Clune said that may be because Francis Nicholls was known less for his military service in the Confederacy officer than for his political career. He said that Nicholls and White were the two most well-known and prominent figures connected to Thibodaux when the university got its name.

“I don’t think people associate Nicholls with Francis T. Nicholls, they associate Nicholls with that university in Thibodaux, Louisiana,” Clune said. “The name itself, I think, quickly became associated with the university and really ceased to be associated with the man.”

From a namesake standpoint, Nicholls may have more in common with several private universities than its public peers. Paul Tulane was a major donor to the Confederacy before donating the money that led to Tulane University being named after him. Yale University was named after a famous slave trader, Rice University was named after a slave owner, Washington and Lee invokes the commander of the confederate army.

While those campuses have had similar debates about buildings, statues and other memorials, all have held onto their historic university names and brands. Yale, in fact, created a committee to “establish principles on renaming,” whose 2016 report has helped to guide the University of Louisiana System through this process, according to system President Dr. Jim Henderson. Nicholls is part of that system.

“Elihu Yale, certainly not a person that you would honor today,” Henderson said. “But does Yale University belong to him, a slave trader? Or does it belong to this university that’s been a bastion of academic excellence?”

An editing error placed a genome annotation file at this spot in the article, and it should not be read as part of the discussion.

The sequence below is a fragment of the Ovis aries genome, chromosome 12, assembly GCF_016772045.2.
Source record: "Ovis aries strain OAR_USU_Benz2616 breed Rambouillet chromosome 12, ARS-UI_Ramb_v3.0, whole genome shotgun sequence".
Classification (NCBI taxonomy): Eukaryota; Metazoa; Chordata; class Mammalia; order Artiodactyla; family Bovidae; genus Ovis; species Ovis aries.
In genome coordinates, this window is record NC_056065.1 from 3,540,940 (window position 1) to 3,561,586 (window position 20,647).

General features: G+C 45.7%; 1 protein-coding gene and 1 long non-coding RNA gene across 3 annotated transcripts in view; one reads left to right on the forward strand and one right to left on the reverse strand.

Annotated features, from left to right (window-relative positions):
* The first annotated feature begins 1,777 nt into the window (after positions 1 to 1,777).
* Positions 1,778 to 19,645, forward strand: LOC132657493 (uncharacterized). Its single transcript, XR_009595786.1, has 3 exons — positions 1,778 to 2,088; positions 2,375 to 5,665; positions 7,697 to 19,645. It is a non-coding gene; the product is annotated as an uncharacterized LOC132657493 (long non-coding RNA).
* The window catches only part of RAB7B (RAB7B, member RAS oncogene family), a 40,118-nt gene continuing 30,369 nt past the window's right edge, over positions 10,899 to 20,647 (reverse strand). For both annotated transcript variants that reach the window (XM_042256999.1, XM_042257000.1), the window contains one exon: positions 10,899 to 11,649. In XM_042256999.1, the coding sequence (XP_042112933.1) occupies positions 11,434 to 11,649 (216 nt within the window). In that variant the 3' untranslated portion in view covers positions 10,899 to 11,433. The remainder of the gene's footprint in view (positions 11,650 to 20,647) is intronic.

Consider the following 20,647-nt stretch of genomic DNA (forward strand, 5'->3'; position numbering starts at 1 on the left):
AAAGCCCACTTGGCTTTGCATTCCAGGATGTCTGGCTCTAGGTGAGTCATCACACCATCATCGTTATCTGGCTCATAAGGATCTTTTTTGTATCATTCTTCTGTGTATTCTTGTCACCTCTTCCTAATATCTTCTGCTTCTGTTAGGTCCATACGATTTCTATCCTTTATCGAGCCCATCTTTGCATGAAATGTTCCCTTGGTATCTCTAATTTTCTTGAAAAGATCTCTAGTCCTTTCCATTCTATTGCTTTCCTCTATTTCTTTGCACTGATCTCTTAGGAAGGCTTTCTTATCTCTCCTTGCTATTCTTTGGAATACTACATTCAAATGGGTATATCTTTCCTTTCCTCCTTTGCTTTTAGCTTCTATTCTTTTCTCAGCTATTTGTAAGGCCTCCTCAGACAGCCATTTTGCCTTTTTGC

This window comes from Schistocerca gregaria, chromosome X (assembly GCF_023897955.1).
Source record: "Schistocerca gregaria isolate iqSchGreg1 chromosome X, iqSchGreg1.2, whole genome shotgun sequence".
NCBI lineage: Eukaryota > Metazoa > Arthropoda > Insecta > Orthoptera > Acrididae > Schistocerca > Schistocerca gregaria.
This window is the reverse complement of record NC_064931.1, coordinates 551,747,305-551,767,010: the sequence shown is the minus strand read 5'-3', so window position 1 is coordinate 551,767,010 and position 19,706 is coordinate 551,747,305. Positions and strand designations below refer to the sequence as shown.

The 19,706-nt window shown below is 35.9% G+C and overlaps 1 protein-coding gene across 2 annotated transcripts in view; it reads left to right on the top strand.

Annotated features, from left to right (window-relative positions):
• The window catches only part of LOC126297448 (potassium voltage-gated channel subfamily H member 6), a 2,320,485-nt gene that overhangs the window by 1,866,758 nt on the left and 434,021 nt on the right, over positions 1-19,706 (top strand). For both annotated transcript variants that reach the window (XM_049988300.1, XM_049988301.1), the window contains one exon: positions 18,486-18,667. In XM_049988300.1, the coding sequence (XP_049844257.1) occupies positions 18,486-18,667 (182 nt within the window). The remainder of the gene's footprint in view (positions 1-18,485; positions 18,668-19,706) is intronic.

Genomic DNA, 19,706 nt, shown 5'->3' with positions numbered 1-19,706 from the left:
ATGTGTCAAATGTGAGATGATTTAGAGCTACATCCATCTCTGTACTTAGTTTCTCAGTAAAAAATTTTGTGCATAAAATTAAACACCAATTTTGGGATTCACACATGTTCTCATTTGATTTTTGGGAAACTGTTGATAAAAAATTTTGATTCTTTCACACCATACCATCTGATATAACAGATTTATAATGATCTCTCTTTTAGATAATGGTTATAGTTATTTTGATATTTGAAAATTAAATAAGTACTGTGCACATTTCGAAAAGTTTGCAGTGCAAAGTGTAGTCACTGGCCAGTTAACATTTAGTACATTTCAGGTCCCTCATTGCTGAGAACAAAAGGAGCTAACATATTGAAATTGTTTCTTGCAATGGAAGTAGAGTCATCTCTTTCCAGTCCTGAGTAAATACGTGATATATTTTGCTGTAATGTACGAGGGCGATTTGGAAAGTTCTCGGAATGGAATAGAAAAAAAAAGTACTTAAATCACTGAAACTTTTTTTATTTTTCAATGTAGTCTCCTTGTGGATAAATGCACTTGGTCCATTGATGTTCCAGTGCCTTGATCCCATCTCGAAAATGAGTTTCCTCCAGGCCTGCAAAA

The Yale report recommends that university leaders consider several questions during renaming debates, emphasizing that namesakes on campuses should be about their “principal legacy,” rather than lesser-known details about their life. Among the questions:

  • is the person’s ”principal legacy” at odds with the university’s mission?
  • was the person’s “principal legacy” significantly contested during their lifetime?
  • did the university honor the person for reasons at odds with its mission?
  • does a building that’s named after someone whose “principal legacy” is at odds with the university’s mission “play a substantial role in forming community” there?

“It goes back to, what does that name represent?” Henderson said. “That name represents a university on the bayou that has been the source of knowledge and the economic driver for that region for decades. In other words, the name belongs to the university, not to a person.”